- Nigeria is close to the 20,000 landmark as the NCDC announced 661 new cases of Covid-19 on Saturday
- Lagos leads with 230 cases while Rivers and Delta states follow with 127 and 83 cases respectively
- With the latest data, Nigeria now has 19,808 confirmed Covid-19 cases out of 6,718 have recovered while 506 have died
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The Nigeria Centre for Disease Control (NCDC) has announced 661 new cases of Covid-19 as Nigeria moves close to the 20,000 landmark.
This was announced by the disease control agency on Saturday night, June 20, via its official Twitter handle.
With the latest data from the NCDC, Nigeria now has 19,808 confirmed Covid-19 cases out of 6,718 have recovered while 506 have died.
Legit.ng notes that 19 people have died of Covid-19 in the last 24 hours while 137 people have recovered.
Lagos leads with 230 cases while Rivers and Delta states follow with 127 and 83 cases respectively. Below is a breakdown of the new cases in the affected 14 states, including the Federal Capital Territory (FCT):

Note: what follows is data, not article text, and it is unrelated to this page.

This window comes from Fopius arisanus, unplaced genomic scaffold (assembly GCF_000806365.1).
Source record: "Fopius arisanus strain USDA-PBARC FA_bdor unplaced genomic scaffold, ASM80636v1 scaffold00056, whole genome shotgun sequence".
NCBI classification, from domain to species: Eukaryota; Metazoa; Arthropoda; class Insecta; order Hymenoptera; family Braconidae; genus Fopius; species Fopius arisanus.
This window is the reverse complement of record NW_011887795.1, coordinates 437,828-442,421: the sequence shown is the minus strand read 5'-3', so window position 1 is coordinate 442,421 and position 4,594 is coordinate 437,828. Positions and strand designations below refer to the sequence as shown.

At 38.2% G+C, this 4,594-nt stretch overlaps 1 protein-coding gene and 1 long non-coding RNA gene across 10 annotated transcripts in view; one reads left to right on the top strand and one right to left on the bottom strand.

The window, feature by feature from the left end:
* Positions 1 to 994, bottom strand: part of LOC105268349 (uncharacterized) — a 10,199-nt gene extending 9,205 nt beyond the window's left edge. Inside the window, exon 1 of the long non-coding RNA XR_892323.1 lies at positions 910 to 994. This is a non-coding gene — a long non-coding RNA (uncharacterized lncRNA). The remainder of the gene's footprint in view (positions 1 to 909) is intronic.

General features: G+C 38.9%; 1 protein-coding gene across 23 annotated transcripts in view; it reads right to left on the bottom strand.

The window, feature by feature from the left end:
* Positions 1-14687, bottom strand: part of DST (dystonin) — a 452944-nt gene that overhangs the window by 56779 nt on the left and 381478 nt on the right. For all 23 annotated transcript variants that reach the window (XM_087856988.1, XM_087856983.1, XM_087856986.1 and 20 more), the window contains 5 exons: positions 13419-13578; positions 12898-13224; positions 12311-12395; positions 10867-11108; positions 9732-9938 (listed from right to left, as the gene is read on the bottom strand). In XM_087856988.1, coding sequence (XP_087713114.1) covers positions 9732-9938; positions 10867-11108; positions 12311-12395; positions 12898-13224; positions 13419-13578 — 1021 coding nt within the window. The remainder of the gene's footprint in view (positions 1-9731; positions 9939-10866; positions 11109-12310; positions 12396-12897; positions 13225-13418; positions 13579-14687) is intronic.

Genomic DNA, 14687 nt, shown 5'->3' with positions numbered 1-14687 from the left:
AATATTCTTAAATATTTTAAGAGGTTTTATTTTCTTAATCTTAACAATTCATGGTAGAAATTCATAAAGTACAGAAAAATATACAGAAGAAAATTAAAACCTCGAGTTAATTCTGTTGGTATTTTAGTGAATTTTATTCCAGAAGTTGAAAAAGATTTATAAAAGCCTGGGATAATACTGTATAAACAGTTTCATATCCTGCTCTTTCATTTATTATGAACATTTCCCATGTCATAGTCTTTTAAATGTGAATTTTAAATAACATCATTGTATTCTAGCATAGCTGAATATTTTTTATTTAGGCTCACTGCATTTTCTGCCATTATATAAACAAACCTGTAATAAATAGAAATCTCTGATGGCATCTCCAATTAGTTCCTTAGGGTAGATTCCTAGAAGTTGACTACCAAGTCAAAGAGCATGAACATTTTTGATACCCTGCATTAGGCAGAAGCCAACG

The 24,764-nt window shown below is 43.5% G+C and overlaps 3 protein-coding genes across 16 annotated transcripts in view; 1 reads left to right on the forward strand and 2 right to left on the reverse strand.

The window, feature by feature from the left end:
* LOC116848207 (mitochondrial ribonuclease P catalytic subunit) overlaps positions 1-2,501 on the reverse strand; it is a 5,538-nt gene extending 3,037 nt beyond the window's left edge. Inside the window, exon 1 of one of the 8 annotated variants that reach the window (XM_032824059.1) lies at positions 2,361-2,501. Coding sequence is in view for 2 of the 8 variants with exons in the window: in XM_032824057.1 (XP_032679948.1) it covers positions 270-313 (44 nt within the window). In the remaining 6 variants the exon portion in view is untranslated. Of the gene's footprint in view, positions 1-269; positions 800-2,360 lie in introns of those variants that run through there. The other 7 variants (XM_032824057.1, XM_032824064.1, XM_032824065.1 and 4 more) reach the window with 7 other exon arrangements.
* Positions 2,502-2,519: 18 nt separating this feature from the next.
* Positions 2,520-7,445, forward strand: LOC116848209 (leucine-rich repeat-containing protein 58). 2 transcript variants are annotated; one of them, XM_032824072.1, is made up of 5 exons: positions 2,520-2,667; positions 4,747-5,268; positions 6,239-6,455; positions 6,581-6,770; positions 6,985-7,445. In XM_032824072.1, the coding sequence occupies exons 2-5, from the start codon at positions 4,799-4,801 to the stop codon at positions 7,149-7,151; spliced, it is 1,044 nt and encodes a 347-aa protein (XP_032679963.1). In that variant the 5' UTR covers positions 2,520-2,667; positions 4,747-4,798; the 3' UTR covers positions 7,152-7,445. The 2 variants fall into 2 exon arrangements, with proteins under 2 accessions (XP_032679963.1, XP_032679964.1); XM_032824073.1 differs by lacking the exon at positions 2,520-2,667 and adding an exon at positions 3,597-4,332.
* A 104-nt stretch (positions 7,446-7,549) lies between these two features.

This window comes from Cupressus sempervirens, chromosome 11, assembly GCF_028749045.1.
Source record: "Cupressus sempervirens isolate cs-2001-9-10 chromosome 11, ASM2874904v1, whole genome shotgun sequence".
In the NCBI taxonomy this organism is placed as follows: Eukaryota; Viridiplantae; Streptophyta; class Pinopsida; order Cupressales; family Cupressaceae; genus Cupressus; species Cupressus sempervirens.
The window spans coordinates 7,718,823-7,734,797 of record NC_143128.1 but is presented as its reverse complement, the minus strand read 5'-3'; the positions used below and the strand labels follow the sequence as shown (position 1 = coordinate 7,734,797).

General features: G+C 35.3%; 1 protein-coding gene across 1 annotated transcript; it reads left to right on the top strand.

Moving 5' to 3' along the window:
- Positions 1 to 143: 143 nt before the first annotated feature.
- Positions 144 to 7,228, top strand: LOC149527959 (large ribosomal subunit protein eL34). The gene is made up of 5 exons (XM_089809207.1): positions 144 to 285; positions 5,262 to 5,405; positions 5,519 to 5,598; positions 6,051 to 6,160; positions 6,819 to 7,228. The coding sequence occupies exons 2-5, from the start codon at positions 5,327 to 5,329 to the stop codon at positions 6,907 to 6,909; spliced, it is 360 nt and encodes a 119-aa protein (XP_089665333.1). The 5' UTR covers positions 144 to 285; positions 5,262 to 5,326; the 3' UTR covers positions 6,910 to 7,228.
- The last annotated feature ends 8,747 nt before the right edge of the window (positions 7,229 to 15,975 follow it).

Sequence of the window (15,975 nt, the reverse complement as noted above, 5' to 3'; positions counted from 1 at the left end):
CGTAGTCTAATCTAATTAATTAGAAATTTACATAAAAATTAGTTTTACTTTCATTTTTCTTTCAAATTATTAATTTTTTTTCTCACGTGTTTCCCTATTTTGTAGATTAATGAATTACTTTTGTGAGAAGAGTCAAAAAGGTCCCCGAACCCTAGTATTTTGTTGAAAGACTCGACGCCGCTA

Earlier, Legit.ng reported that Governor Nyesom Wike had again imposed a total lockdown in some parts of Rivers state in a bid to check Covid-19 spread.
The affected areas in the state are Bonny local government area and Onne Community in Eleme local government area. The lockdown will take effect from Sunday, June 21.
Governor Wike who announced this in a state broadcast on Saturday, June 20, said all residents of Bonny and Onne community must stay at home, apart from those on essential services.
He said the state government's review of the situation in the affected areas indicate that a total lockdown is necessary to control the continuing spread of the virus.
“By this measure, all shops, offices and business places must remain closed," the governor announced.
Meanwhile, as cases of coronavirus infections continue to rise, the federal government has raised an alarm that 80% of Nigerians infected with COVID-19 are not in isolation centres out of fear of being stigmatized.
The government while urging Nigerians to prepare for more difficult days ahead, warned that the effect of virus' transmission would be seen in three weeks as figures begin to rise alongside an increased number of fatalities.
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